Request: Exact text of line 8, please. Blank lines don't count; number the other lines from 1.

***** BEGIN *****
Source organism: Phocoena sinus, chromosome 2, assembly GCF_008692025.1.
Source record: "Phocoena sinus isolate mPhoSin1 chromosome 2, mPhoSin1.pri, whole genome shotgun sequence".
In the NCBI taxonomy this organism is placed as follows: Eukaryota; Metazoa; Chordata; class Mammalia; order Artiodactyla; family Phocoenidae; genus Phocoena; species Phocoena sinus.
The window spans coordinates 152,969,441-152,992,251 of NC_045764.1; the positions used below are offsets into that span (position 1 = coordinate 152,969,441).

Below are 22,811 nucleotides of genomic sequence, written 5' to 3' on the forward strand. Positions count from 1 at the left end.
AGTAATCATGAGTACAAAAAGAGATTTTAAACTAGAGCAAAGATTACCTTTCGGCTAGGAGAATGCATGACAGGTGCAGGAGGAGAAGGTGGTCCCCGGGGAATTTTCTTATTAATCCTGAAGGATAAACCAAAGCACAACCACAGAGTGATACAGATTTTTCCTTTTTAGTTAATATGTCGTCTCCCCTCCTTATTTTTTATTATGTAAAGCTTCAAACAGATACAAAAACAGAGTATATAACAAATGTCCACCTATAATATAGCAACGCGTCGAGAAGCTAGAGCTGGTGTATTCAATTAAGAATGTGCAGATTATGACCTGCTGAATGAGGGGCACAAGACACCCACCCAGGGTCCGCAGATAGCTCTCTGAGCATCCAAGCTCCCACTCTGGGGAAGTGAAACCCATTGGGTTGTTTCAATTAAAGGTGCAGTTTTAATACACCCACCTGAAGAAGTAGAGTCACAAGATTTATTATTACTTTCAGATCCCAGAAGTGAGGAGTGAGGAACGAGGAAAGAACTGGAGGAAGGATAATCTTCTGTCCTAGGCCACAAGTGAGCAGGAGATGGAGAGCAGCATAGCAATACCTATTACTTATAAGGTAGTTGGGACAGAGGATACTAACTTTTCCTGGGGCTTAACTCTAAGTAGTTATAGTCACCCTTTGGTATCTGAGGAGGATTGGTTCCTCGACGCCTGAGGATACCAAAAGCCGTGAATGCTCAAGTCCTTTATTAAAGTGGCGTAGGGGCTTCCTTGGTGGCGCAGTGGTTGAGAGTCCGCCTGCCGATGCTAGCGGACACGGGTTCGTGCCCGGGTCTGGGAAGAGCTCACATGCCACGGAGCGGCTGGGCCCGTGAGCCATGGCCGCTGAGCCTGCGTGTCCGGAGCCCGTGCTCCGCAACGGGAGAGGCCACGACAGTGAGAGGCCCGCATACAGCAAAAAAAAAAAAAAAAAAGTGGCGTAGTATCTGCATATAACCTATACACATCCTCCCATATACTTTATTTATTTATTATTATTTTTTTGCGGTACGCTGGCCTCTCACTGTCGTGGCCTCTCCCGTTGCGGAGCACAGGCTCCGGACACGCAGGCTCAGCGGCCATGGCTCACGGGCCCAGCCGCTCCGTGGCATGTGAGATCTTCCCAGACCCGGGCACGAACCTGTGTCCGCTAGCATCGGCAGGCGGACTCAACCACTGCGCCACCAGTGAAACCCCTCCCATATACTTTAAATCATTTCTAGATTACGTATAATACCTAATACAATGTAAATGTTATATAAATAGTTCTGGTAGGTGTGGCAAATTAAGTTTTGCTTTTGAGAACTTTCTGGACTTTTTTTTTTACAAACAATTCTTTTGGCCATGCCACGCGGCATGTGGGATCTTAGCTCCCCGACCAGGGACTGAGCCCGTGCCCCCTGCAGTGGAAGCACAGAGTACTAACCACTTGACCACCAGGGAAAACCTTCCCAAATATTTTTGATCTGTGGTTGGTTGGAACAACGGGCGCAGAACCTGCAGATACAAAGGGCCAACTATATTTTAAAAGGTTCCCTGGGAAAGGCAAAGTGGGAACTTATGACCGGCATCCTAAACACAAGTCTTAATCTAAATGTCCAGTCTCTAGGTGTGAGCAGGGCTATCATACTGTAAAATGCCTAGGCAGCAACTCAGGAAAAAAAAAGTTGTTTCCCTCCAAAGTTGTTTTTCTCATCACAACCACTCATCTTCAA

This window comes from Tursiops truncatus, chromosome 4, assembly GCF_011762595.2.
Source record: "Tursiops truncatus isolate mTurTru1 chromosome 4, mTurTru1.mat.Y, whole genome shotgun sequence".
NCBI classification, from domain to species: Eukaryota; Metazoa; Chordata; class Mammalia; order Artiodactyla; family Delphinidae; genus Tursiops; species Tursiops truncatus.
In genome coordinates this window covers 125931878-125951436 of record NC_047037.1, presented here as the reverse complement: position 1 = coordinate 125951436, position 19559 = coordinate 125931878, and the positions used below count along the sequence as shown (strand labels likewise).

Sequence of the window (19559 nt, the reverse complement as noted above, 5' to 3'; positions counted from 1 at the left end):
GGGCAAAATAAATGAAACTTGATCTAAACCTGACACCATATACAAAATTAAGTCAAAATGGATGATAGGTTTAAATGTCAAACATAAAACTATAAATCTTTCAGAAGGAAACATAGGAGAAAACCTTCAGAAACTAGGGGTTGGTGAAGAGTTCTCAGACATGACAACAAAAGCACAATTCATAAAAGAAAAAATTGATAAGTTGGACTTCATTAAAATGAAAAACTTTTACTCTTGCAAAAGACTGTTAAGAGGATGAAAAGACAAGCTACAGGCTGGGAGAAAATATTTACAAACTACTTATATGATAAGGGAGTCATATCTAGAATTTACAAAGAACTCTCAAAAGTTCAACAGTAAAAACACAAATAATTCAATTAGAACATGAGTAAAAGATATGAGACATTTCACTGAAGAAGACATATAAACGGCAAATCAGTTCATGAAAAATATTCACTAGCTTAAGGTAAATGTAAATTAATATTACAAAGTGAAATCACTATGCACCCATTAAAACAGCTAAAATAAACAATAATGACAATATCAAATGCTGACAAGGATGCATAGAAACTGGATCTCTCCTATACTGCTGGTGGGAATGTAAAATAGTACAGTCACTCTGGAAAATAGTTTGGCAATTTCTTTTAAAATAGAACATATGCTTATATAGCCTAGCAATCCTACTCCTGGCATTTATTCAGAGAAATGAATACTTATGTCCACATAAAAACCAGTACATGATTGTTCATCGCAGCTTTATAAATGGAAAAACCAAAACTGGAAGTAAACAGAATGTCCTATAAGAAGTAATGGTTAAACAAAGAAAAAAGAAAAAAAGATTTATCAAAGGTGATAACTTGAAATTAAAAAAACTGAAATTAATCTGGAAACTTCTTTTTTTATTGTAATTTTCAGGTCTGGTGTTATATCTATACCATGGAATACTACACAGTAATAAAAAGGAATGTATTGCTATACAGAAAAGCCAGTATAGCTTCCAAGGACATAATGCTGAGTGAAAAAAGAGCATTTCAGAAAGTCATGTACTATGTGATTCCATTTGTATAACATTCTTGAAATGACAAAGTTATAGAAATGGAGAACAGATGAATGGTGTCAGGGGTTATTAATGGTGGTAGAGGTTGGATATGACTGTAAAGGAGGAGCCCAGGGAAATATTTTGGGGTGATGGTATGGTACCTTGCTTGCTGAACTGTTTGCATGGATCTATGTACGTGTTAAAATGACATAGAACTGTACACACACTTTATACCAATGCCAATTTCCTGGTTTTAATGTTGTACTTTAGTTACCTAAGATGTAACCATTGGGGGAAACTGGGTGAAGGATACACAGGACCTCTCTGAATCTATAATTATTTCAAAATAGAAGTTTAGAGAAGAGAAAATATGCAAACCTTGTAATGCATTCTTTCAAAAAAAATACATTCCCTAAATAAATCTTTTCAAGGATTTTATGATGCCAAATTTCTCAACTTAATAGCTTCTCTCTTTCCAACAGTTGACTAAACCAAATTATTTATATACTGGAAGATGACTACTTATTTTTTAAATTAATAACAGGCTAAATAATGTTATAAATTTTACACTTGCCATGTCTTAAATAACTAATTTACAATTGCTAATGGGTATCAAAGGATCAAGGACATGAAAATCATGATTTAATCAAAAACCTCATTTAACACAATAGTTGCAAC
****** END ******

Source record: "Tursiops truncatus isolate mTurTru1 chromosome 4, mTurTru1.mat.Y, whole genome shotgun sequence".